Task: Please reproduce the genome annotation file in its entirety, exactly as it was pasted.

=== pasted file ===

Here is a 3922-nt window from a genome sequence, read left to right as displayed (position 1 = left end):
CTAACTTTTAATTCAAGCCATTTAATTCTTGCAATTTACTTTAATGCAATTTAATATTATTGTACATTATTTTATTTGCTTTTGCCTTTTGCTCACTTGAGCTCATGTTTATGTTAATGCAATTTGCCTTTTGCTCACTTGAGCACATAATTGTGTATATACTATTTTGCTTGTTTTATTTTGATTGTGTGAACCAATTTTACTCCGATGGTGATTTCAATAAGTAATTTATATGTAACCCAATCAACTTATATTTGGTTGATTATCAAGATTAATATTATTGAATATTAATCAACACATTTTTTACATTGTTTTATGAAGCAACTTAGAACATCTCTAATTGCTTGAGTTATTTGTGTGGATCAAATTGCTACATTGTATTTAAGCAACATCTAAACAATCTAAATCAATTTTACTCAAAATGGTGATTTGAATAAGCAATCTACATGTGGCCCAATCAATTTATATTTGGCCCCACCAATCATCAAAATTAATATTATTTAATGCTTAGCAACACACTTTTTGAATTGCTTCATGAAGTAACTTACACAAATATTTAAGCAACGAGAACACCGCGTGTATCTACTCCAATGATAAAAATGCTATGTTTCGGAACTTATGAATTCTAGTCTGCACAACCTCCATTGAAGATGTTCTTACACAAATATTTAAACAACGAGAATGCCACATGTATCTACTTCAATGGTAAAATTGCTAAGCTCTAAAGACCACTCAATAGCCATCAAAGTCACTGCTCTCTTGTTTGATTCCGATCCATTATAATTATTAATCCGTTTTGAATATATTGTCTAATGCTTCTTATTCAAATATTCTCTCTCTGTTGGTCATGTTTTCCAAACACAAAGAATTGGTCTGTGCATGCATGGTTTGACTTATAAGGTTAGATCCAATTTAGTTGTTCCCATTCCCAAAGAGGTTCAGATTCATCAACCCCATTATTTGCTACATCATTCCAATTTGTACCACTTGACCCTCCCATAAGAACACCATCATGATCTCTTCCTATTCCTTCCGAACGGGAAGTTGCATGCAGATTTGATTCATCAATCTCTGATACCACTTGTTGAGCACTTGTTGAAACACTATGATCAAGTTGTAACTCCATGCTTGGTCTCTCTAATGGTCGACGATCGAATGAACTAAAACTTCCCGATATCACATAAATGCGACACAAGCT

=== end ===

Here is a 3922-nt window from a genome sequence, read left to right as displayed (position 1 = left end):
CTAACTTTTAATTCAAGCCATTTAATTCTTGCAATTTACTTTAATGCAATTTAATATTATTGTACATTATTTTATTTGCTTTTGCCTTTTGCTCACTTGAGCTCATGTTTATGTTAATGCAATTTGCCTTTTGCTCACTTGAGCACATAATTGTGTATATACTATTTTGCTTGTTTTATTTTGATTGTGTGAACCAATTTTACTCCGATGGTGATTTCAATAAGTAATTTATATGTAACCCAATCAACTTATATTTGGTTGATTATCAAGATTAATATTATTGAATATTAATCAACACATTTTTTACATTGTTTTATGAAGCAACTTAGAACATCTCTAATTGCTTGAGTTATTTGTGTGGATCAAATTGCTACATTGTATTTAAGCAACATCTAAACAATCTAAATCAATTTTACTCAAAATGGTGATTTGAATAAGCAATCTACATGTGGCCCAATCAATTTATATTTGGCCCCACCAATCATCAAAATTAATATTATTTAATGCTTAGCAACACACTTTTTGAATTGCTTCATGAAGTAACTTACACAAATATTTAAGCAACGAGAACACCGCGTGTATCTACTCCAATGATAAAAATGCTATGTTTCGGAACTTATGAATTCTAGTCTGCACAACCTCCATTGAAGATGTTCTTACACAAATATTTAAACAACGAGAATGCCACATGTATCTACTTCAATGGTAAAATTGCTAAGCTCTAAAGACCACTCAATAGCCATCAAAGTCACTGCTCTCTTGTTTGATTCCGATCCATTATAATTATTAATCCGTTTTGAATATATTGTCTAATGCTTCTTATTCAAATATTCTCTCTCTGTTGGTCATGTTTTCCAAACACAAAGAATTGGTCTGTGCATGCATGGTTTGACTTATAAGGTTAGATCCAATTTAGTTGTTCCCATTCCCAAAGAGGTTCAGATTCATCAACCCCATTATTTGCTACATCATTCCAATTTGTACCACTTGACCCTCCCATAAGAACACCATCATGATCTCTTCCTATTCCTTCCGAACGGGAAGTTGCATGCAGATTTGATTCATCAATCTCTGATACCACTTGTTGAGCACTTGTTGAAACACTATGATCAAGTTGTAACTCCATGCTTGGTCTCTCTAATGGTCGACGATCGAATGAACTAAAACTTCCCGATATCACATAAATGCGACACAAGCT